From David Gauvey Herbert's 8-5-16 Bloomberg article entitled "This Company Has Built a Profile on Every American Adult":
"Forget telephoto lenses and fake mustaches: The most important tools for America’s 35,000 private investigators are database subscription services. For more than a decade, professional snoops have been able to search troves of public and nonpublic records—known addresses, DMV records, photographs of a person’s car—and condense them into comprehensive reports costing as little as $10. Now they can combine that information with the kinds of things marketers know about you, such as which politicians you donate to, what you spend on groceries, and whether it’s weird that you ate in last night, to create a portrait of your life and predict your behavior.
"IDI, a year-old company in the so-called data-fusion business, is the first to centralize and weaponize all that information for its customers. The Boca Raton, Fla., company’s database service, idiCORE, combines public records with purchasing, demographic, and behavioral data. Chief Executive Officer Derek Dubner says the system isn’t waiting for requests from clients—it’s already built a profile on every American adult, including young people who wouldn’t be swept up in conventional databases, which only index transactions. 'We have data on that 21-year-old who’s living at home with mom and dad,' he says.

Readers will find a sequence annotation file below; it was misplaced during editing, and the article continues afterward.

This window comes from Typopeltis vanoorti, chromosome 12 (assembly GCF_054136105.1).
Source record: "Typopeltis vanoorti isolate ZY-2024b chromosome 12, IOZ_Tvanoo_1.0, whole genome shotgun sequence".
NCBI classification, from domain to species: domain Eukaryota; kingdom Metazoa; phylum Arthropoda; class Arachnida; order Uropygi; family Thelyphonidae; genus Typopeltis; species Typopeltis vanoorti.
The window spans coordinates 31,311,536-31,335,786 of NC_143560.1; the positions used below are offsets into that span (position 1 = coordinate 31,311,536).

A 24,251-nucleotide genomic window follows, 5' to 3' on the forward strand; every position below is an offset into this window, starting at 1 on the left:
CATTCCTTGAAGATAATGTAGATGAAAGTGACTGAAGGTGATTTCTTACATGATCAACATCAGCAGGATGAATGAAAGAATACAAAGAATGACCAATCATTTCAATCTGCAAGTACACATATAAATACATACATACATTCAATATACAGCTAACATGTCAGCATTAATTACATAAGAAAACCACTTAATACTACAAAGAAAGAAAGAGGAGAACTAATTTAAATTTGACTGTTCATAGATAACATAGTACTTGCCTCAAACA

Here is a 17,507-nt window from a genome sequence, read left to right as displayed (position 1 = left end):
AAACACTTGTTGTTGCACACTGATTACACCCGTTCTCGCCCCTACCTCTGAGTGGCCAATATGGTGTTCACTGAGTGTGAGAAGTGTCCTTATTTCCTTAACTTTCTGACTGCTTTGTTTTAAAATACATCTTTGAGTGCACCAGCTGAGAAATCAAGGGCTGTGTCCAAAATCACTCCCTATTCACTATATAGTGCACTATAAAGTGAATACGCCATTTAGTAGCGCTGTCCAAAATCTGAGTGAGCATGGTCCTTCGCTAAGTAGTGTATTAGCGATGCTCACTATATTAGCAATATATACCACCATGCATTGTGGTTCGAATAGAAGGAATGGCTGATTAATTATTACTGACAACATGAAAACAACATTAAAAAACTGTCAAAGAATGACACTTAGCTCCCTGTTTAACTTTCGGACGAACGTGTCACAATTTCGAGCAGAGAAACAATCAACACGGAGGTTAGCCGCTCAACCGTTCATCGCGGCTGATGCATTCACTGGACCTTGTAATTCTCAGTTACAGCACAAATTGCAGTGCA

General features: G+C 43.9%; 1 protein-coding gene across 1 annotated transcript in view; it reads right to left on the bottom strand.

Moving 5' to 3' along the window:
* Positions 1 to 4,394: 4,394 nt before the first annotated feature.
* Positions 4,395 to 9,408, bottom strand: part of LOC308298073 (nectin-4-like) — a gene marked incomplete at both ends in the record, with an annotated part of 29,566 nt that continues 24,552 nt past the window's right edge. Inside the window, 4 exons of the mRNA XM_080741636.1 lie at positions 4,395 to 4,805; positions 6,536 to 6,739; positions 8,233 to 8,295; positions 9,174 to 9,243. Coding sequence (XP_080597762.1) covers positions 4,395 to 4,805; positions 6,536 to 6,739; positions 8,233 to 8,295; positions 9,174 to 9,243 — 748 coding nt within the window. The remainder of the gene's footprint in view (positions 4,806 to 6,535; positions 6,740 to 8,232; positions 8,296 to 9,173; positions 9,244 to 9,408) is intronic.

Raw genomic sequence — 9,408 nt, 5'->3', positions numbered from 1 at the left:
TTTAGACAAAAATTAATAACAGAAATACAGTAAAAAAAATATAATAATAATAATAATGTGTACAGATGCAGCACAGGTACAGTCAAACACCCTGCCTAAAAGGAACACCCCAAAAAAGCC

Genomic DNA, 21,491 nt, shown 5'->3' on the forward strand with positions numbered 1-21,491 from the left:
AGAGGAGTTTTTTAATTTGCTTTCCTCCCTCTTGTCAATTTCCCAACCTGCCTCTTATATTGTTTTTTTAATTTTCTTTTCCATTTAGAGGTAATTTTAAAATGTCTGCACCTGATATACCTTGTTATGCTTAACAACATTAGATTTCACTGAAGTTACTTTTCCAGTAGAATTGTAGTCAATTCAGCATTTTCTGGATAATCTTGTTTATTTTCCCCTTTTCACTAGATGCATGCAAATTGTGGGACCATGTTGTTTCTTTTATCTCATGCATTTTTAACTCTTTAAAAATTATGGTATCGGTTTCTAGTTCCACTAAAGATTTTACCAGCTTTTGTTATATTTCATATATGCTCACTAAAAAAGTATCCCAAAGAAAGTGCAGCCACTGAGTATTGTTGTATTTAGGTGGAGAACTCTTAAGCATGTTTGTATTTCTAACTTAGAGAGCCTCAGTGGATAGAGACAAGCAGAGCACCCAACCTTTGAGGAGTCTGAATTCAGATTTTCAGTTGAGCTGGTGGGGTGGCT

"Dubner declined to provide a demo of idiCORE or furnish the company’s report on me. But he says these personal profiles include all known addresses, phone numbers, and e-mail addresses; every piece of property ever bought or sold, plus related mortgages; past and present vehicles owned; criminal citations, from speeding tickets on up; voter registration; hunting permits; and names and phone numbers of neighbors. The reports also include photos of cars taken by private companies using automated license plate readers—billions of snapshots tagged with GPS coordinates and time stamps to help PIs surveil people or bust alibis.
"IDI also runs two coupon websites, allamericansavings.com and samplesandsavings.com, that collect purchasing and behavioral data. When I signed up for the latter, I was asked for my e-mail address, birthday, and home address, information that could easily link me with my idiCORE profile. The site also asked if I suffered from arthritis, asthma, diabetes, or depression, ostensibly to help tailor its discounts.
"Users and industry analysts say the addition of purchasing and behavioral data to conventional data fusion outmatches rival systems in terms of capabilities—and creepiness. 'The cloud never forgets, and imperfect pictures of you composed from your data profile are carefully filled in over time,' says Roger Kay, president of Endpoint Technologies Associates, a consulting firm. 'We’re like bugs in amber, completely trapped in the web of our own data.'
"When logging in to IDI and similar databases, a PI must select a permissible use for a search under U.S. privacy laws. The Federal Trade Commission oversees the industry, but PI companies are largely expected to police themselves, because a midsize outfit may run thousands of searches a month."
To read the rest of Herbert's article, click HERE.